Gabrielle de Vietri conceived the Ideas Catalogue as a way to use up the leftover ideas from her art practice. Readers can submit their own ideas to the catalogue and attach a price to their ideas, from $4 up to $50,000. Catalogue issue#3 is taking submissions now. Thanks to the ever-excellent Not Quite Art TV show for the tip off.
The idea is reminiscent of Do It, a set of artist’s instructions that are collected online and in a book. They are to be realised by anyone interested and capable enough to do so, in any place of their choosing (subject to the instructions of course). The project began in 1993 with a discussion among friends Christian Boltanski, Bertrand Lavier, and Hans Ulrich Obrist. All three had been interested in various forms of instructional procedures since the early 1970s. One such project instructed you to: Tip a bicycle seat so that the front points upwards and use the seat to squeeze lemons.
After looking again at the Do It book and reading through an Ideas Catalogue I started to think more about instructional art and design, especially in relation to the post below from Dan Saffer on removing practical method from the design process. I wonder what sort of results a designer would get if they truly removed themselves from the process of making the design, and left the result purely up to chance. Would you be happy with the result, does the result matter, or is it just the creation of the idea that matters?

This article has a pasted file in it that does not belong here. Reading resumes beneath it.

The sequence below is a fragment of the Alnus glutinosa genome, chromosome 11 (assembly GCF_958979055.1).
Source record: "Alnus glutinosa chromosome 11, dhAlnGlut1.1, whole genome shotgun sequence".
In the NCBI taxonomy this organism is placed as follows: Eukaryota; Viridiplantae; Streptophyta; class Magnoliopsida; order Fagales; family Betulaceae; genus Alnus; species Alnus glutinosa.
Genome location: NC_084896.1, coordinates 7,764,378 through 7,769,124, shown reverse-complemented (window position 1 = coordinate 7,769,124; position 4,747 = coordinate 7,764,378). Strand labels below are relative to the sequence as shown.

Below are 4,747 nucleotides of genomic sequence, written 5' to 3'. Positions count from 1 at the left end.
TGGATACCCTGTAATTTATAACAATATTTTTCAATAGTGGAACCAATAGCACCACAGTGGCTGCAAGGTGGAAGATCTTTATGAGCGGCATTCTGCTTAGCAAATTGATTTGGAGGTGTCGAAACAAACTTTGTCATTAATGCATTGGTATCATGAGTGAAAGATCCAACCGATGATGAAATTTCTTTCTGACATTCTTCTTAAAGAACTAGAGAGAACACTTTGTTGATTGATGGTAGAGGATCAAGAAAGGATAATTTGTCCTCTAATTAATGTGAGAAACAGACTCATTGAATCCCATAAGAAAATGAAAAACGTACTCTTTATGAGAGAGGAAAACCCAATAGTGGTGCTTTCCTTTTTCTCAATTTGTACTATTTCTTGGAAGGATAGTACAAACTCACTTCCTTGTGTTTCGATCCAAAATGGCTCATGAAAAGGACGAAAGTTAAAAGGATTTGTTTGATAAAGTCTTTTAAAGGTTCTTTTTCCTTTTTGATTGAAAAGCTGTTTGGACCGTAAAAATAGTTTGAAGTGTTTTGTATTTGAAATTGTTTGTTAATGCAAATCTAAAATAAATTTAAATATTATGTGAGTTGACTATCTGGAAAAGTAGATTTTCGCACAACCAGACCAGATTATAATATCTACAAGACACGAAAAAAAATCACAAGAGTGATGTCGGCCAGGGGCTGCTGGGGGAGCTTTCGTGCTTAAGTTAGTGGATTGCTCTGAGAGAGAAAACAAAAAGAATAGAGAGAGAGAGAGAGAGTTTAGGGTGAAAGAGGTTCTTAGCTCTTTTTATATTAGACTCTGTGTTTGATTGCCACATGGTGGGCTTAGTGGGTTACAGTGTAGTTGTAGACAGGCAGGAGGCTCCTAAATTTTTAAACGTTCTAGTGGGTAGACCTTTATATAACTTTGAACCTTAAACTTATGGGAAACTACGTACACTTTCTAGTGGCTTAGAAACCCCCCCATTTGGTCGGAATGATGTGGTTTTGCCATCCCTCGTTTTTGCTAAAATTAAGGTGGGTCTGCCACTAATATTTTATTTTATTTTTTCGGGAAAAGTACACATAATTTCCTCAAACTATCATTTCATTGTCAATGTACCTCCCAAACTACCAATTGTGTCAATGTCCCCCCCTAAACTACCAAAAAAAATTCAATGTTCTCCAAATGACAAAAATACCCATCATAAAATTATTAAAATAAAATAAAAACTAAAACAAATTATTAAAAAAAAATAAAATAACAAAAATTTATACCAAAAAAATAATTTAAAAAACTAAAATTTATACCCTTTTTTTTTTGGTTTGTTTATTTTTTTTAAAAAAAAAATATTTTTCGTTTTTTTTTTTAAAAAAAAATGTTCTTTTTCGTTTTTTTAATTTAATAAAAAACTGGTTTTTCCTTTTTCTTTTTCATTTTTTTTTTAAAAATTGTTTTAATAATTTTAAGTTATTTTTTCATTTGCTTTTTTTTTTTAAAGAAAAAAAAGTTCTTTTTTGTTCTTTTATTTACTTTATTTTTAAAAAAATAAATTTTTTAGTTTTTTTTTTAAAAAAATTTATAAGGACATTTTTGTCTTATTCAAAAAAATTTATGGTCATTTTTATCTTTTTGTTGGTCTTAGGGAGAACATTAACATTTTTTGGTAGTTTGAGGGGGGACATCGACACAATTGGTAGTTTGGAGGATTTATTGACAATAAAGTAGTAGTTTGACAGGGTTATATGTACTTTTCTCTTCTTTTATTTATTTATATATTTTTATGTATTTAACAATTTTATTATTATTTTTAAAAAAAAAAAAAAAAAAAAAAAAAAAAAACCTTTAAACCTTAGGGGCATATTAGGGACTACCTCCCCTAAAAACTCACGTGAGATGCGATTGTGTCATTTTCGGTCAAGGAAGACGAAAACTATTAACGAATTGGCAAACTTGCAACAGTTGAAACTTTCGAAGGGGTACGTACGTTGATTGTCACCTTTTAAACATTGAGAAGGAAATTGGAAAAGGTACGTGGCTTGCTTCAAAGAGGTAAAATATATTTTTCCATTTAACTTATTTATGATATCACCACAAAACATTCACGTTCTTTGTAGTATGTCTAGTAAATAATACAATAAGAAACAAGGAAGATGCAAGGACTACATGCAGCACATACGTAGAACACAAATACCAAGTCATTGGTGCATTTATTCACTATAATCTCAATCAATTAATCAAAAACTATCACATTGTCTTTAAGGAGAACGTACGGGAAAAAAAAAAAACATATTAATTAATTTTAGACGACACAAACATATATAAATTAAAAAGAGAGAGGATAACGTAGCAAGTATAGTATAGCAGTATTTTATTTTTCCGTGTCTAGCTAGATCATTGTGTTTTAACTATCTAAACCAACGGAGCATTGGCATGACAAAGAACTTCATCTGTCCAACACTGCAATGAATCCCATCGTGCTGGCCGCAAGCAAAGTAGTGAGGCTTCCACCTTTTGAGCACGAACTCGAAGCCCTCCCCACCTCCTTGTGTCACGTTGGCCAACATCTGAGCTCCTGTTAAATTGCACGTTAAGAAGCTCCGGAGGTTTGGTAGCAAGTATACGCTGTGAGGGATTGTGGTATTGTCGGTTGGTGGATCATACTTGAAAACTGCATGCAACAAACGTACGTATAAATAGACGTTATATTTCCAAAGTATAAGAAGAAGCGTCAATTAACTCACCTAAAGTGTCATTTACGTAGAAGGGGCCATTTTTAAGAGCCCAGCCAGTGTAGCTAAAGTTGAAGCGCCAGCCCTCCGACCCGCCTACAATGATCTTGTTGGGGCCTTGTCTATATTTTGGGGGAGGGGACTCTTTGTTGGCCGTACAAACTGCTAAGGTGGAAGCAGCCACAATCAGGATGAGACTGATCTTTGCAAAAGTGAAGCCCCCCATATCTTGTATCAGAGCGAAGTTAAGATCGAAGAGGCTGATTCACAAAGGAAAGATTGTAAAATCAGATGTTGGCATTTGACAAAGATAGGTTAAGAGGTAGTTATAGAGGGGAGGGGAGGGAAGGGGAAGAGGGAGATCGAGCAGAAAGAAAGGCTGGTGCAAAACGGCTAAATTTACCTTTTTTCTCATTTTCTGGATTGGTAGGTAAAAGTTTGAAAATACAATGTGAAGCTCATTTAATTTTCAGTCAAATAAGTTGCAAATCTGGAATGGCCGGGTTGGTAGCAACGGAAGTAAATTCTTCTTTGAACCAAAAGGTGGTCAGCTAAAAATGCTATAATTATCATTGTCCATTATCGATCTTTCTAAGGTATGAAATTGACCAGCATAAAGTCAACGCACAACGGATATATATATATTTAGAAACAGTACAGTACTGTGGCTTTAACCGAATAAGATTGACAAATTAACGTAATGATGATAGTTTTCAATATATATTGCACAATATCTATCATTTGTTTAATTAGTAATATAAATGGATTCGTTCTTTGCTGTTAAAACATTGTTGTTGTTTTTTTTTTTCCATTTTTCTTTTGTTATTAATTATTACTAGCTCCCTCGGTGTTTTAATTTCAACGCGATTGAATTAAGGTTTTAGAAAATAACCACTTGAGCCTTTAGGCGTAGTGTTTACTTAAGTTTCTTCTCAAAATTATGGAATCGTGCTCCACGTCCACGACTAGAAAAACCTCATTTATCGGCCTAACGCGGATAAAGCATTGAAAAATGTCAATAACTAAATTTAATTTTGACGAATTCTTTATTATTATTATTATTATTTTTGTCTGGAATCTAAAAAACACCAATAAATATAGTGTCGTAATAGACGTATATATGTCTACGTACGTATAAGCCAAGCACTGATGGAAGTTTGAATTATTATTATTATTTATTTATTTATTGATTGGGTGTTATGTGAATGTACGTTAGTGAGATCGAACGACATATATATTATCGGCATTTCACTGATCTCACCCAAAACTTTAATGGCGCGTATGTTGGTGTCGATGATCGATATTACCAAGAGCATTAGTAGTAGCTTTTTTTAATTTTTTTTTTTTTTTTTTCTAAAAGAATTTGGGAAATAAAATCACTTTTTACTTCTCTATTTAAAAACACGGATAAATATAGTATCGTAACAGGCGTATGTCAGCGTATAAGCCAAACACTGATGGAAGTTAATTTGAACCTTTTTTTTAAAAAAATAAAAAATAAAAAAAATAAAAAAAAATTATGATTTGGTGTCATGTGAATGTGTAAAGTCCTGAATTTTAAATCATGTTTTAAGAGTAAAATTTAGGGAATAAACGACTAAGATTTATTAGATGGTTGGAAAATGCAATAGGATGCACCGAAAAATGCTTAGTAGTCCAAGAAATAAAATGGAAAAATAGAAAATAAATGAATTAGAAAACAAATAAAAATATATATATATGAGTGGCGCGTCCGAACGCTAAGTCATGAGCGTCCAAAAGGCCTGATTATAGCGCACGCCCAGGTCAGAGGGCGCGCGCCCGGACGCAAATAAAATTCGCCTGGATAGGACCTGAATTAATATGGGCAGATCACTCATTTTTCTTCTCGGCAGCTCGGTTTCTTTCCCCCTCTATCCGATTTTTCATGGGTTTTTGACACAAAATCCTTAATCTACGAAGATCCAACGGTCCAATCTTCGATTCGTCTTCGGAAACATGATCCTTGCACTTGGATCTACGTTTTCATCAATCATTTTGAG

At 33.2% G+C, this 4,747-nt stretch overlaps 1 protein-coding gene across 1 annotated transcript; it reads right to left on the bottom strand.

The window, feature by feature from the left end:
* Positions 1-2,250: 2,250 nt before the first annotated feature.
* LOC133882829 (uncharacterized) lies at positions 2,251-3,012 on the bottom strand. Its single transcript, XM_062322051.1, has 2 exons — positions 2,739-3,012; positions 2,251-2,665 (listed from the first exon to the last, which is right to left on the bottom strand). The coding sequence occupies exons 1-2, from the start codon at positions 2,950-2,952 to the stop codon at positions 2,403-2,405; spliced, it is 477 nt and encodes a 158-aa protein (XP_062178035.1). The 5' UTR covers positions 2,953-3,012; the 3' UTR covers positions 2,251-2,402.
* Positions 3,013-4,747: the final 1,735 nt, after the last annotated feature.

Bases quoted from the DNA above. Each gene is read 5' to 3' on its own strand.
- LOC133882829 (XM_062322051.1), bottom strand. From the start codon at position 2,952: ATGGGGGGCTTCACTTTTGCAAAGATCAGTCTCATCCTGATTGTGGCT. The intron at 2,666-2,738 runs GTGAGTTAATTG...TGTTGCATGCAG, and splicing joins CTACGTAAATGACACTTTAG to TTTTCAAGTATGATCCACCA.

Reading through the essays on the Do It site told me about the history of instructional art. The beginning of the technique is credited (at least on this site) to Marcel Duchamp. In 1919 he sent instructions to his sister and new husband for the creation of their own wedding present. To create the oddly named wedding present, Unhappy Ready-Made, the couple was told to hang a geometry text on their balcony so that wind could ” go through the book [and] choose its own problems…”
From Marcel Duchamp the essay leads to John Cage, who in his role as teacher at the New School for Social Research between 1956 and 1960, developed many chance compositions, “as a means of effacing his own likes and dislikes”. He influenced many other artists at the school, some of whom went on to create the Fluxus movement (of which Yoko Ono is the most famous member).
I wonder if the current project you are all working on, where you remove yourself from the final creation of the work, is in some way a development of instructional art. Are you able to distance yourself from your “likes and dislikes” enough to allow the process to happen as it will? What do you think about this work that is not created by your own hand? Is it still your idea or do you feel as though the ownership of the idea has transferred to the “realizer”?
If you have written a really good brief, with instructions that are clear and precise, then your “realizer” should be able to create your work in a manner that is as close as possible to your intention. If your brief is a little more open to interpretation, then perhaps you should accept the final results in the spirit of the conceptual artists such as Duchamp and Ono. Believe that the value in the work lies with you, the conceptual artist, and leave the result to chance.
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